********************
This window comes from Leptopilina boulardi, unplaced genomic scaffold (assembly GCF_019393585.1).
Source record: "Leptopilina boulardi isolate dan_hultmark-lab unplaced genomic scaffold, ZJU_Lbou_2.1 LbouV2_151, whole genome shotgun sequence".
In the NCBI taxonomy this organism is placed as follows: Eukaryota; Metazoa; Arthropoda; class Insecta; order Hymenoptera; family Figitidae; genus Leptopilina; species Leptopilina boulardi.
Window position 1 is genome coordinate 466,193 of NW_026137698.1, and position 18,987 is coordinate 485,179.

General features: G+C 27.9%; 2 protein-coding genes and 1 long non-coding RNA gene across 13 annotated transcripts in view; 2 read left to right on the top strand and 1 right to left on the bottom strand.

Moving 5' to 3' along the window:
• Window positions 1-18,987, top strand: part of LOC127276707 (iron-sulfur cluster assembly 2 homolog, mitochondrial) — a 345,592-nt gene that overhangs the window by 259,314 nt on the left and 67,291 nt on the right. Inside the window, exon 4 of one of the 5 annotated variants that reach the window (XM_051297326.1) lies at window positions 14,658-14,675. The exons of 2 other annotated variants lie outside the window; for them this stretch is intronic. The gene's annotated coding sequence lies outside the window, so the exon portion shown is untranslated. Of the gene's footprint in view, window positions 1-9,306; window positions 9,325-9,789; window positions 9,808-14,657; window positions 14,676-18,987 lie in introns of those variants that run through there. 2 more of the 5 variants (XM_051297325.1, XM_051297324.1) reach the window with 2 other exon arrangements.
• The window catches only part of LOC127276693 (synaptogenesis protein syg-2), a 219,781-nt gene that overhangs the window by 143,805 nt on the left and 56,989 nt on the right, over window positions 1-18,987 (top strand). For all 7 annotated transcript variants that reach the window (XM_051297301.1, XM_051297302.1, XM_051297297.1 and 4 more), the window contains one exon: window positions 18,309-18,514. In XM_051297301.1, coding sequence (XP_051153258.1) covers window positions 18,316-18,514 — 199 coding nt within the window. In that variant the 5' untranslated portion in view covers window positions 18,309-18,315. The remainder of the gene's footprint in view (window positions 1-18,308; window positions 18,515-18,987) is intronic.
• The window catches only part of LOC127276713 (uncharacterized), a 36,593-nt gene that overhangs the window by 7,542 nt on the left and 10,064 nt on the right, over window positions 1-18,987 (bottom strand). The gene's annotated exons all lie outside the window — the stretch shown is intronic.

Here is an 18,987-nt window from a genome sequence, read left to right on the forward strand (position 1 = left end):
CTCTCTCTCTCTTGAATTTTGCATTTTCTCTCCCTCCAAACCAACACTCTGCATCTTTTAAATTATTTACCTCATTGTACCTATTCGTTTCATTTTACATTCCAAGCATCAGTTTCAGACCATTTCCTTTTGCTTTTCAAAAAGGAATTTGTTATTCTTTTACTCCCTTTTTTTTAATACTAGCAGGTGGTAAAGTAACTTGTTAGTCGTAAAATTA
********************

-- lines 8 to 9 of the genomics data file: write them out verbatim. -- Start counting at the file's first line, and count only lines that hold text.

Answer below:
• The window catches only part of LOC127276693 (synaptogenesis protein syg-2), a 219,781-nt gene that overhangs the window by 143,805 nt on the left and 56,989 nt on the right, over window positions 1-18,987 (top strand). For all 7 annotated transcript variants that reach the window (XM_051297301.1, XM_051297302.1, XM_051297297.1 and 4 more), the window contains one exon: window positions 18,309-18,514. In XM_051297301.1, coding sequence (XP_051153258.1) covers window positions 18,316-18,514 — 199 coding nt within the window. In that variant the 5' untranslated portion in view covers window positions 18,309-18,315. The remainder of the gene's footprint in view (window positions 1-18,308; window positions 18,515-18,987) is intronic.
• The window catches only part of LOC127276713 (uncharacterized), a 36,593-nt gene that overhangs the window by 7,542 nt on the left and 10,064 nt on the right, over window positions 1-18,987 (bottom strand). The gene's annotated exons all lie outside the window — the stretch shown is intronic.